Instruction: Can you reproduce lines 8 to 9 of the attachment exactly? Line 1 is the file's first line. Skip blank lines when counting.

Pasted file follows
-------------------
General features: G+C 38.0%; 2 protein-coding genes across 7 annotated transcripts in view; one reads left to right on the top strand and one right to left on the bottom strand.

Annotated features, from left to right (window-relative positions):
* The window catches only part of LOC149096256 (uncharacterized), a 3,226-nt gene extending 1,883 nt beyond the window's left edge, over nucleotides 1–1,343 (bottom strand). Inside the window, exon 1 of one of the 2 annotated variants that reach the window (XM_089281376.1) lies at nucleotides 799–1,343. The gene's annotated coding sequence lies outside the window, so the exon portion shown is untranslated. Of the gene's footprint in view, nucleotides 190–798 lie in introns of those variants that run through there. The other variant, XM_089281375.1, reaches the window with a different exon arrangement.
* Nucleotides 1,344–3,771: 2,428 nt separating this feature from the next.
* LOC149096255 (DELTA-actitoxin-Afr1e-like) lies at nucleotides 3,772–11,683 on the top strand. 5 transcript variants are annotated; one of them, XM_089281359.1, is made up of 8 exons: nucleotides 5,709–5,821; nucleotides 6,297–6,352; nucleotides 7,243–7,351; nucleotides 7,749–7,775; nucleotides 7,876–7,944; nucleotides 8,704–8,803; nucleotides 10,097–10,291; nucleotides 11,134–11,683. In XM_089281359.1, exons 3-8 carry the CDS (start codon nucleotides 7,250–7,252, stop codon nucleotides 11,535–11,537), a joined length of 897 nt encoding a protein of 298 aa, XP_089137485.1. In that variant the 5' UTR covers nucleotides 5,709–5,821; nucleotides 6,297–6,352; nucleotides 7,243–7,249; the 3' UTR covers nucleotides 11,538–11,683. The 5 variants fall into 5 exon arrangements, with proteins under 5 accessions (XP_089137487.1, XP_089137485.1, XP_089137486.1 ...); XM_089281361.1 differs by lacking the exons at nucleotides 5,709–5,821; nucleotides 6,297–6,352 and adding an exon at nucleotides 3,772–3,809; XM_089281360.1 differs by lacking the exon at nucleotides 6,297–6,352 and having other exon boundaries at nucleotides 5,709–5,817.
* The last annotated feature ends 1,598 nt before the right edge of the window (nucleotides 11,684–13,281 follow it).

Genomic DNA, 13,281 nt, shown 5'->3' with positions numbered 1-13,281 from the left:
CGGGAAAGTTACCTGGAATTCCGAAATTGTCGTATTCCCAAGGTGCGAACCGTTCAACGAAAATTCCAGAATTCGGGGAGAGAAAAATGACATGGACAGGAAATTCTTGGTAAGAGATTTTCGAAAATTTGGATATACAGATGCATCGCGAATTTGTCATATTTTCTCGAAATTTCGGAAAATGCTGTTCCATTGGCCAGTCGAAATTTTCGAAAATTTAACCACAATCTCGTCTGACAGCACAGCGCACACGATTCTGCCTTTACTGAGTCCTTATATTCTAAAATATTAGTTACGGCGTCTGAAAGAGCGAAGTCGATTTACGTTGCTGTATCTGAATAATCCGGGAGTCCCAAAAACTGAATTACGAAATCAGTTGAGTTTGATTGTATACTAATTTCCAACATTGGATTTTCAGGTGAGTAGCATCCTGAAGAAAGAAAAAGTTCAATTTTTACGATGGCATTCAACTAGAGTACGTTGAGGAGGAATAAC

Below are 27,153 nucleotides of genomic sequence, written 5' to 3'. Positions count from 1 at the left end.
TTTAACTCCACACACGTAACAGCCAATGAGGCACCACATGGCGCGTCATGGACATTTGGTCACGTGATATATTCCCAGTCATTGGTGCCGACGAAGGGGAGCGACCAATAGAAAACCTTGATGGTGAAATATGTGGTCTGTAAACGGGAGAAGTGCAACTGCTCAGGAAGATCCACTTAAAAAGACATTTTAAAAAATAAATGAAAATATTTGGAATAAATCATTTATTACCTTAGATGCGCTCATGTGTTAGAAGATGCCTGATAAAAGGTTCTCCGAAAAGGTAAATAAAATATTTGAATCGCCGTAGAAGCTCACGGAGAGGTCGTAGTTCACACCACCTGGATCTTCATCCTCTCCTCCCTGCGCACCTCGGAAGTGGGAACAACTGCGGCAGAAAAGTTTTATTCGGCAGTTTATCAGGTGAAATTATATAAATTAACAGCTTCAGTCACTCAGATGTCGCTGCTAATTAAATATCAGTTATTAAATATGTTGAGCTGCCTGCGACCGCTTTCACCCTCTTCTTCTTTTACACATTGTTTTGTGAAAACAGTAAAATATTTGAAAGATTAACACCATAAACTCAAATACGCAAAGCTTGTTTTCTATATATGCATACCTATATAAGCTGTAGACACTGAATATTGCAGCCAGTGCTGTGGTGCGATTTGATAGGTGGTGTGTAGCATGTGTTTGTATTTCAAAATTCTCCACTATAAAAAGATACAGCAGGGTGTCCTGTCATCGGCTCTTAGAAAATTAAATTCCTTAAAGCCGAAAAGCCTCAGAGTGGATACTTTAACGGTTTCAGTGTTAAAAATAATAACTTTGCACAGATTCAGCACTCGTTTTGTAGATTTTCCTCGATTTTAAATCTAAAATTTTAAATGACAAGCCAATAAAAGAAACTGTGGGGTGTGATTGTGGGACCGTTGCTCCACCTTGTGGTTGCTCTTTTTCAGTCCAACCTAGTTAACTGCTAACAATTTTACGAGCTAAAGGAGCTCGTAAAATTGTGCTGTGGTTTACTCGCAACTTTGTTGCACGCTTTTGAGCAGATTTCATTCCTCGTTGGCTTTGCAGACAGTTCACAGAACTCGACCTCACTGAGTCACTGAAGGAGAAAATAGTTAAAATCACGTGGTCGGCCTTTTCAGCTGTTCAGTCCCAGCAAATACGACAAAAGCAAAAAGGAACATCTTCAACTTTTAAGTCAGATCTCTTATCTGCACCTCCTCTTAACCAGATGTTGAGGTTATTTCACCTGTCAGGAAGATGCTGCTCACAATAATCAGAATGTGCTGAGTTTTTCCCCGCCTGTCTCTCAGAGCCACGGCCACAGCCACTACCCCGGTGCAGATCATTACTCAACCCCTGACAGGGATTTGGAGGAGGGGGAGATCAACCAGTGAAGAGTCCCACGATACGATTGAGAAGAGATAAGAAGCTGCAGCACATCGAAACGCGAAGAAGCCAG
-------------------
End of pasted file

CGGGAAAGTTACCTGGAATTCCGAAATTGTCGTATTCCCAAGGTGCGAACCGTTCAACGAAAATTCCAGAATTCGGGGAGAGAAAAATGACATGGACAGGAAATTCTTGGTAAGAGATTTTCGAAAATTTGGATATACAGATGCATCGCGAATTTGTCATATTTTCTCGAAATTTCGGAAAATGCTGTTCCATTGGCCAGTCGAAATTTTCGAAAATTTAACCACAATCTCGTCTGACAGCACAGCGCACACGATTCTGCCTTTACTGAGTCCTTATATTCTAAAATATTAGTTACGGCGTCTGAAAGAGCGAAGTCGATTTACGTTGCTGTATCTGAATAATCCGGGAGTCCCAAAAACTGAATTACGAAATCAGTTGAGTTTGATTGTATACTAATTTCCAACATTGGATTTTCAGGTGAGTAGCATCCTGAAGAAAGAAAAAGTTCAATTTTTACGATGGCATTCAACTAGAGTACGTTGAGGAGGAATAAC

Below are 27,153 nucleotides of genomic sequence, written 5' to 3'. Positions count from 1 at the left end.